Maxime Gazzo was born in Canada, educated in Italy, and after graduation found himself interning with a Polish architect firm in Paris. And then he moved in with a Swede.
"I moved in with this guy, and then one day he said, 'You don't have a job, right?' I was worried he thought I couldn't pay the rent," Gazzo recalls.
Expecting eviction, Gazzo was instead presented with an opportunity. His Swedish landlord offered him a position doing shop-fitting and carpentry in Paris. He worked there for two years before the company went bankrupt, and that might have been the end of his Swedish story – if it wasn't for love.
"I worked mostly in Paris but sometimes I would come to Sweden to meet the bosses. And that was when I met Erica, who also worked at the company," Gazzo tells the Local.
He sips contentedly on his espresso, a shiny new ring twinkling on his left hand. The pair just returned from their October wedding in Italy.
"I thought, either we do it now, or it's not going to work," Gazzo says. "I didn't really think, I just did it. I moved to Sweden with a motorcycle and a backpack."
That same spontaneous passion which brought Gazzo to Sweden would become his career success story, although it took a matter of years.
"You can send one thousand CVs here and not get one reply," he says. "It's all about contacts."
After having the "worst interview of his life" at H&M, a friend advised Gazzo to start up his own business. So he did.
"I would never have thought of starting my own company in Italy," Gazzo confides. "There's no passion for this work in Italy. But here people are proud of their work."
Gazzo opened his firm in the same building as two former colleagues, and the three fledgling businesses helped each other out however they could. Still, progress was slow.
One problem was that he simply could not learn Swedish.
"I was shocked," Gazzo says. "I picked up French in three months just by being there. And Swedish took me three years. At meetings with clients I would nod, pretending to know exactly what they were talking about, and then go look it up."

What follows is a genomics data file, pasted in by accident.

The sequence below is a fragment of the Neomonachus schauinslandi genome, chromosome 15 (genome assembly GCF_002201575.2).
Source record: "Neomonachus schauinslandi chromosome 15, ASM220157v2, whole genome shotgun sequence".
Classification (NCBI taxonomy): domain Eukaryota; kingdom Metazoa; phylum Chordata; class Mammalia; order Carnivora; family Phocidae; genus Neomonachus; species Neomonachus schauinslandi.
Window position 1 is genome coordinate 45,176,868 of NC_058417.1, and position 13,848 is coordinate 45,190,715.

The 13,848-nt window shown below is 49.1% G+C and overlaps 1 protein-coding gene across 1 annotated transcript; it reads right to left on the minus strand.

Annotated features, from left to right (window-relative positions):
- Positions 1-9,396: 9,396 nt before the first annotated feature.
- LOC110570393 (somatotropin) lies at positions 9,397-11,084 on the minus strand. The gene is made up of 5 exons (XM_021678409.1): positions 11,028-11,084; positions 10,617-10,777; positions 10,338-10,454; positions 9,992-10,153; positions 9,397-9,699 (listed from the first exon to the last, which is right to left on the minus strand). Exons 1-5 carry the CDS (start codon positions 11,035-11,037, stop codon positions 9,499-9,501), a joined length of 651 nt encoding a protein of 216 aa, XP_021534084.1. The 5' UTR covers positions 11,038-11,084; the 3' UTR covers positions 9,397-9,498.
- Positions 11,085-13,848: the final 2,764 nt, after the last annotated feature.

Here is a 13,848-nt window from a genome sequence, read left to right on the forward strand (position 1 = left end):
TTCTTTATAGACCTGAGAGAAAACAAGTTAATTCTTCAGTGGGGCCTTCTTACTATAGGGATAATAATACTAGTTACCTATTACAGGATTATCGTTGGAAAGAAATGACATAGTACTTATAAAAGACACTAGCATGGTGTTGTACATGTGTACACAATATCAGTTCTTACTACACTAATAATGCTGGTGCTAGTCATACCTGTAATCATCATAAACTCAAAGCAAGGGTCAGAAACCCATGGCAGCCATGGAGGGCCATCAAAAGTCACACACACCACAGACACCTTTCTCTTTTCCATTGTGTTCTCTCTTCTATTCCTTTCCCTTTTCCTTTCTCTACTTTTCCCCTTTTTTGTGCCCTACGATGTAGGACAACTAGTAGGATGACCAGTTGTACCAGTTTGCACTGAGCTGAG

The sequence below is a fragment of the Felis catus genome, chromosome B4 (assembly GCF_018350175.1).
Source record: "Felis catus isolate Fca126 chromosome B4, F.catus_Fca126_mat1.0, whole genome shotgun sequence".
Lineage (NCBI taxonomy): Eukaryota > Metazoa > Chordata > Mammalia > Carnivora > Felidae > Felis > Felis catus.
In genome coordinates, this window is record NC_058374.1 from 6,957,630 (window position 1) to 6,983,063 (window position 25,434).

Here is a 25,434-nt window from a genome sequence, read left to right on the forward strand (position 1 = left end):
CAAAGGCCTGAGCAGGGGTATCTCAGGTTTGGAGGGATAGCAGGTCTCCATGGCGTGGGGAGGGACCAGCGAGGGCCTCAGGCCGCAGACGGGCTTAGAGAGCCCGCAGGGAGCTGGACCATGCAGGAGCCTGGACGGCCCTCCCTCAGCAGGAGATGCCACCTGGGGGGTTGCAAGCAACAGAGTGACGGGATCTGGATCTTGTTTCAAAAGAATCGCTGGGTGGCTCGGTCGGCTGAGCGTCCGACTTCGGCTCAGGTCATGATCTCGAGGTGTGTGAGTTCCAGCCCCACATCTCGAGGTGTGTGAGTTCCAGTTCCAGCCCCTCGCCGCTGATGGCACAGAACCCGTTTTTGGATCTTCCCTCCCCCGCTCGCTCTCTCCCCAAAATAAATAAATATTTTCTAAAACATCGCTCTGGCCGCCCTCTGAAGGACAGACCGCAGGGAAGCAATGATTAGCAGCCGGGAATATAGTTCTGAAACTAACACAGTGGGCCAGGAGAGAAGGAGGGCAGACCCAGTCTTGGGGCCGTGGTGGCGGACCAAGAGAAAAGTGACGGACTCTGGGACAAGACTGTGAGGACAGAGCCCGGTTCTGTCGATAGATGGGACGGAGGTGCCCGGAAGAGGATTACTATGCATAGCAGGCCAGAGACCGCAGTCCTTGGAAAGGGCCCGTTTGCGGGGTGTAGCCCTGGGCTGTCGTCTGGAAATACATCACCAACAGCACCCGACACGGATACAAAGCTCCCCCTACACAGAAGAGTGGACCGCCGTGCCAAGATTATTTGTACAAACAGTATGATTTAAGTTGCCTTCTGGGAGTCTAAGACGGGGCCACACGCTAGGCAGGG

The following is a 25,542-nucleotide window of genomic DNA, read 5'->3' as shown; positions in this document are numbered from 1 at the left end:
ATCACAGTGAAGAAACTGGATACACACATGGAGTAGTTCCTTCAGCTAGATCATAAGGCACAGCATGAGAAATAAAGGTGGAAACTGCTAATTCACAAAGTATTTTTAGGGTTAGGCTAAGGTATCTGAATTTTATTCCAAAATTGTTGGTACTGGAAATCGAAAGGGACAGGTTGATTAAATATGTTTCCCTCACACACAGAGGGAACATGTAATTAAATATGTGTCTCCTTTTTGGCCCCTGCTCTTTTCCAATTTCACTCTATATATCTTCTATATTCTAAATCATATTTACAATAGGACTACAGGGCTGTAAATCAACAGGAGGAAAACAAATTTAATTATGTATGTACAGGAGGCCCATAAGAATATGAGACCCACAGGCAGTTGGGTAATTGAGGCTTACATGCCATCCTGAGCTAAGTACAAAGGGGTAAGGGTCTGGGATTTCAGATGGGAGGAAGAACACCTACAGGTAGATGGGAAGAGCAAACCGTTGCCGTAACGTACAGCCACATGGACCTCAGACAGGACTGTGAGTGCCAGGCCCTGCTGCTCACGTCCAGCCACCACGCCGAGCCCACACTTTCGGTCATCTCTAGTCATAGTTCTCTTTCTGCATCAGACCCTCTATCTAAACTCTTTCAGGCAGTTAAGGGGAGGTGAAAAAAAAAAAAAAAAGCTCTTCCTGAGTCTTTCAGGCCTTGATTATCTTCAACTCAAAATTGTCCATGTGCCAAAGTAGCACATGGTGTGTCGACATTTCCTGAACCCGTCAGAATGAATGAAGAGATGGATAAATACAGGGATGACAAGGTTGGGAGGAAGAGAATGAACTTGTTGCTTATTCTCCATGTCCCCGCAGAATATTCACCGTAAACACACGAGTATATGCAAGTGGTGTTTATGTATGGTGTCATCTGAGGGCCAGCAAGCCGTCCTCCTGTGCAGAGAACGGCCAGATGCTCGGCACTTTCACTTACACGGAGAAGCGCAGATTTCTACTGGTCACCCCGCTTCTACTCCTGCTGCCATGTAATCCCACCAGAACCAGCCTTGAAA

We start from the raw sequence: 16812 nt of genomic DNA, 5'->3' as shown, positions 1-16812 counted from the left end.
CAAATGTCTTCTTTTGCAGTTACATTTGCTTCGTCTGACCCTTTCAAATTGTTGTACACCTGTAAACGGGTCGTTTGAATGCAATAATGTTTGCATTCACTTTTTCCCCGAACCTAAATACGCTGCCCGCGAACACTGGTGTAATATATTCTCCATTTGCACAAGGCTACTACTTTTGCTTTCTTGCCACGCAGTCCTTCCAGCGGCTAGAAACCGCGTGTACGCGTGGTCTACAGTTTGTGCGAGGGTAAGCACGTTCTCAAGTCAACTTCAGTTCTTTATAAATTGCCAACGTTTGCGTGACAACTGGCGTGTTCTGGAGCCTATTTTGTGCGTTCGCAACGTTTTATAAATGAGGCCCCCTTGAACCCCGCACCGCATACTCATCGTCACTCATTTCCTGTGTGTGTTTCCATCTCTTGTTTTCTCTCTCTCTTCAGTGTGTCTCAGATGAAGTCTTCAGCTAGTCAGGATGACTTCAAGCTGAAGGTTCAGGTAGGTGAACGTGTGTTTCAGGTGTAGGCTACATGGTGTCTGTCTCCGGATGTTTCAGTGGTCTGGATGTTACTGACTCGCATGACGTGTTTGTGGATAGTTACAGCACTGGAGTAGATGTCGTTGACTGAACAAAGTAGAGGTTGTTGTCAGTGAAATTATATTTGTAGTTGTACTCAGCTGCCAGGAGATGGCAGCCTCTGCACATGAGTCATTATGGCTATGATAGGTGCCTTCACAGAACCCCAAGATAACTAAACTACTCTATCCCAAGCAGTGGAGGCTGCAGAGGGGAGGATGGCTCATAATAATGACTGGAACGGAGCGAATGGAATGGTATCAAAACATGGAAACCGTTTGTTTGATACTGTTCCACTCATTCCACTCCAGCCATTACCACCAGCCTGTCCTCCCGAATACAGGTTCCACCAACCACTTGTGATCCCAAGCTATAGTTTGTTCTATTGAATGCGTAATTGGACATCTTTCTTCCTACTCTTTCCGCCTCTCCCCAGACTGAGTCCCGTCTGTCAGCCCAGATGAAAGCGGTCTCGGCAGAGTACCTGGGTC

With a brand new business and a baby at home, Gazzo didn't have the time for SFI (Swedish for Immigrants) classes. He took a one-month course at a community school but still didn't pick up very much. So one day he put his foot down.
"Everyone usually answered in English so I always figured they don't mind," Gazzo says. "But Swedes are not very happy if you're not speaking Swedish. They are much more comfortable with their own language. So I decided, now I'm only going to speak Swedish. And somehow I picked it up."
Gazzo's first big break came when Boots Pharmacy decided to open in Sweden. Thanks to networking with his former boss, Gazzo got in. He designed and fitted the first Boots shops in Sweden. Gazzo's client list now includes everything from fashion house Acne to massive grocery store chains to private apartments.
"You have to have something you can sell, and you have to create a network," he explains. "If you just come here and expect things to come to you, nothing's going to happen. Get a job first, any job, and talk to everyone you know. Call companies up and tell people you're available for projects."
But life is more than business, and even with work going well, life in Sweden was flawed, at least for a while. All of Gazzo's contacts were Erica's, not his, and sometimes he simply felt "grumpy".
For one thing, the parmesan pieces in the grocery stores were simply too small.
"I didn't have a history," Gazzo says. "When you first move somewhere, there's nothing, no feeling for anything. But over time, you start to create those memories."
Gazzo rekindled his passion for water polo, a sport he had always enjoyed but had dropped. Now his polo teammates are his closest friends, and they see each other two or three times a week.
"You have to integrate as much as possible," Gazzo says. "If you just make foreign friends you isolate yourself."
But when it comes to finding work and friends in Sweden, Gazzo says there's really just one method – don't be Swedish.
"Swedes have Big City Syndrome," Gazzo says with a chuckle. "They can be reserved, and you tend to find yourself becoming like that. But once they get to know you they can be very open. So keep that approach, like you're somewhere else, and keep smiling. In a very un-Swedish way, you have to say – 'Here I am.' That's the little extra something.”
And with the passing of time, Gazzo says, general life in Sweden just keeps getting better.
"Now there are big bits of parmesan."
DON'T MISS: A look at past My Swedish Career features